On any average day, you probably take a handful of photos, send some texts, emails, and maybe make a few video snippets of your dog, your kid, or something interesting that is important to you. While on the surface, this may not seem like a lot of data, the amount of content created (and stored) on your smartphone compounds quickly over time. Let’s face it, we are all content creators and where does that data live? Our smartphone!
Smartphones have rapidly evolved from a means of communication to a tool for documenting and streamlining our digital lives. In 2020, we are taking more photos and videos than ever before. In fact, 90% of all photos taken are snapped with a smartphone. That’s out of the 1 trillion plus (yes, trillion, with a “t”) photos taken each year.
It’s nearly incomprehensible how much data we create each day. Just trying to wrap your head around the 44 zettabytes of data that made up the digital work at the beginning of the year is headache-inducing. Oh, and 90% of that data was created in the last two years.
These numbers are only going to increase with each passing moment. In fact, experts estimate that 463 exabytes of data will be created every 24 hours by 2025!
Terms like “zettabyte” and “exabyte” can make all of this data sound sort of remote. But here’s the thing - a lot of that data is pretty important to us. It’s made up of our photos, messages, documents, videos, and other digital files. We carry it around with us in our pocket just about everywhere we go.
Do Know You Where Your Data Is? Options for Backing It Up.
We don’t want that data getting lost when we switch phones, accidentally spill coffee on our laptops, or even worse lose or get our devices stolen. So we need to be vigilant in looking for ways to back it up. Plus, we need to free up our devices for more content. Maybe you’ve tried Google Photos to store your images. It’s pretty easy to surpass the free limit of 15GB. Then, you have to jump to the next tier of 200GB for $2.99 a month until you need the next storage limit of 2TB a month for $9.99 and so on. These fees might not sound like a lot, but they’re sort of like data in that regard: they only increase over time and in perpetuity. Don’t even mention when you get the dreaded “Backup stopped because you’re out of storage” message! Then what? Why would you want to subscribe to your memories?
All in all, Google Photos could be a very convenient solution, but not exactly easy to access on the go. You’ll likely find that it’s difficult to access video. The downloads are slow and eat up a lot of the storage you're paying for. And don’t expect great resolution either, especially if you are trying to preserve your cloud storage space.
So, what’s a content lover to do? A lot of folks use external hard drives and USB drives to store their data. There are attractive elements to this strategy. You only need to pay for the drives once, when you buy them. You don’t have to chain yourself to Google or Apple, either. The biggest drawback, however, is the lack of accessibility. Want to show off those photos from last year's trip, well... you won’t be able to. Who wants their memories stacked up in a pile, completely unorganized and fading away? Not us, or you either.
If you have an iOS device, you can backup your files to iCloud, your Mac, or iTunes. The iCloud solution is similar to Google Photos in that you’ll need to pay a subscription and deal with tiers if you get past the storage limit. At 5GB, you’ll most likely hit that storage cap pretty quickly.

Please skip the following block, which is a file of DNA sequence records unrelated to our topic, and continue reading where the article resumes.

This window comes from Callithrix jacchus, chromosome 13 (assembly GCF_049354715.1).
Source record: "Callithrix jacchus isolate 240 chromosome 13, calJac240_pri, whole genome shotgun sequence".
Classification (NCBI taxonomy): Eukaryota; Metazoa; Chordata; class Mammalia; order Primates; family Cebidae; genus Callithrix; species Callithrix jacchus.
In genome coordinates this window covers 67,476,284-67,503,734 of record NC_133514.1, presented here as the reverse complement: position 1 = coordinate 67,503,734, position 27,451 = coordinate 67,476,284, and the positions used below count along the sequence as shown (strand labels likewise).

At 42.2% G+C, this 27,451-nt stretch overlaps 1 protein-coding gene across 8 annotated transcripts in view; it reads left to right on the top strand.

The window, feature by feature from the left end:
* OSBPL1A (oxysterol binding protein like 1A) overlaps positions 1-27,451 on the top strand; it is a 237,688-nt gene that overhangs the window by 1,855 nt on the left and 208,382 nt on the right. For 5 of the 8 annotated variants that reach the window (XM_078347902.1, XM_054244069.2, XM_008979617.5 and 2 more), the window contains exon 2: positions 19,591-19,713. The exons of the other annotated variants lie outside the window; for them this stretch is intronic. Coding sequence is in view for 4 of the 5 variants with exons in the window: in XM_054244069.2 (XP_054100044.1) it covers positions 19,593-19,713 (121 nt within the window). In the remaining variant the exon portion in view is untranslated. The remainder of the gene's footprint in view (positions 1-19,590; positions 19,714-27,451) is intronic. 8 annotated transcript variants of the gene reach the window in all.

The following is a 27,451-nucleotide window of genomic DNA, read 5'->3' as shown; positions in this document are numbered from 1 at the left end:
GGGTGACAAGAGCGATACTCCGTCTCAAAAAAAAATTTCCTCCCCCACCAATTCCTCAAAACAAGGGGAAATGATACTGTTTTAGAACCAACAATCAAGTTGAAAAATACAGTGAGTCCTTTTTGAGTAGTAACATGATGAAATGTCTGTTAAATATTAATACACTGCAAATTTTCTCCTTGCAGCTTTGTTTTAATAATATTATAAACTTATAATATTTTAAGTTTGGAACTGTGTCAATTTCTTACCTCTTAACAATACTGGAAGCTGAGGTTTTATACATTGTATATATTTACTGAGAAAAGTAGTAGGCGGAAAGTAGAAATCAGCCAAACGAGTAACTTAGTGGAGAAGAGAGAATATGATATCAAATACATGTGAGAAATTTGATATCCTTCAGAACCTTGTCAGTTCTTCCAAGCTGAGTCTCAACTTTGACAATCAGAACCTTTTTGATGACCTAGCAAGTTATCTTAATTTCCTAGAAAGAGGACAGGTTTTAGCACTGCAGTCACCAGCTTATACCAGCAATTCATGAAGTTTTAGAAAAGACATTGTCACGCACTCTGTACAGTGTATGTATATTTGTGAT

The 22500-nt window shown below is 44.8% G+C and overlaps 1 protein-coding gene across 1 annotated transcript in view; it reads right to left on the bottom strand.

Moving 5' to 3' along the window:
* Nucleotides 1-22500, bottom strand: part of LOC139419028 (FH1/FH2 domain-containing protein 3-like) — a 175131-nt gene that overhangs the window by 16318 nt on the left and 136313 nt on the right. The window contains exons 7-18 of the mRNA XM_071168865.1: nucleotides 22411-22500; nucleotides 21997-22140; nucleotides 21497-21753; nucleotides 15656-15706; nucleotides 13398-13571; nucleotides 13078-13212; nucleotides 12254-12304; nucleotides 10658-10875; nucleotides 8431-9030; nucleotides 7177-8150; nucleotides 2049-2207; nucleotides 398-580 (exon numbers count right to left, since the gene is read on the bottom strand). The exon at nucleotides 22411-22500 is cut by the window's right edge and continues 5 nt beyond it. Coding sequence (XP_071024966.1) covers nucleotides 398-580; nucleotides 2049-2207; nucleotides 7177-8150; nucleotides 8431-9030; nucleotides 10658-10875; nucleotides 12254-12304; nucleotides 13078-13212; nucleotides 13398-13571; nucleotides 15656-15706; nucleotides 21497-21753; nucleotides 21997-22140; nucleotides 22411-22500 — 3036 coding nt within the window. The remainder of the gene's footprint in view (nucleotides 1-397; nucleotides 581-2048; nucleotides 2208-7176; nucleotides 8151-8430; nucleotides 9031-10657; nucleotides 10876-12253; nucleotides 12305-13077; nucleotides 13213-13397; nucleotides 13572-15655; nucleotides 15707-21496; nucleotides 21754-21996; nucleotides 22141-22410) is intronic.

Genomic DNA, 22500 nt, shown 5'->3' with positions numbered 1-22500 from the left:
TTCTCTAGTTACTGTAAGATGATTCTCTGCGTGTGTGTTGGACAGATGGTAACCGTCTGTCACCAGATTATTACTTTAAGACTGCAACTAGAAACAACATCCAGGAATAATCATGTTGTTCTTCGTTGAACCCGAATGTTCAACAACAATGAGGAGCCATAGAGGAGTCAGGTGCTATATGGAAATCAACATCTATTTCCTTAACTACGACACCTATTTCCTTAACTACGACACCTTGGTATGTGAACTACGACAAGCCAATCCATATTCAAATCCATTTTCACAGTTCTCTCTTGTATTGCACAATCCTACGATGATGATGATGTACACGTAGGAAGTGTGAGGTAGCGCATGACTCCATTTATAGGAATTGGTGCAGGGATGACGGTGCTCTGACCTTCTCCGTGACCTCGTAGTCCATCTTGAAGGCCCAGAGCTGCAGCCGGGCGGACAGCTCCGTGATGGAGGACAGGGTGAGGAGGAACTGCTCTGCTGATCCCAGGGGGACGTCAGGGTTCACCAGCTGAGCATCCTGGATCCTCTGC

Sure, backing up to your Mac laptop, or to iTunes through your PC, frees you up from the subscription fee. But you’ll need to connect your device to a laptop and manually back everything up. Of course, this method introduces the potential for human error. How many of us really schedule manual backups? You can set it to automatically backup every time you connect your device, but you still have to remember to take the time to hook it up every so often. Let’s not even get into what happens to the performance of your machines once it’s anchored down with data.
For Android devices, things are a bit more complicated. There isn’t just one button you can press to back everything up. Google Photos and Google Drive can store your photos, docs, presentations, and PDFs. And yes, they come with storage limits and subscription fees.
You can also backup your files to your laptop as with an iOS device. Once your files are on your computer, you’ll need to consider where you plan on storing them. Are you comfortable leaving them on your hard drive? Or do you want to store them with a Cloud Storage Service? How much are you willing to pay each month to keep your data safe?
Safer at Home: A New Kind of Data Backup + Ownership
We know all these options are a lot to think about, especially as you consider how your data needs will continue to grow as time goes on. One option we haven’t mentioned yet is to bring your data home™.
For many of us, the ideal strategy for data storage is a blend of the cloud and external hard drive solutions. With a Smart Personal Cloud device, like Amber X, it’s. You get the convenience of cloud storage and the privacy of external hard drives. Plus, there’s a cherry on top: accessibility. You can easily access and share your content from anywhere to anyone, on any smart device, with the Amber companion app.
So, instead of setting a reminder in your calendar to manually backup content, chaining yourself and paying more for cloud storage (which can be hundreds per year ????), Amber X gives you the freedom to own your data - on your terms. As the first true Smart Personal Cloud platform, Amber X offers powerful processing, automatic backup, organizing and the latest in cyber security. Coming this Fall 2020, the choice is now yours! They say home is where the heart is, so why don’t you bring your data home where it belongs with Amber X.
Store Safe ????????☁️
Chief Marketing Officer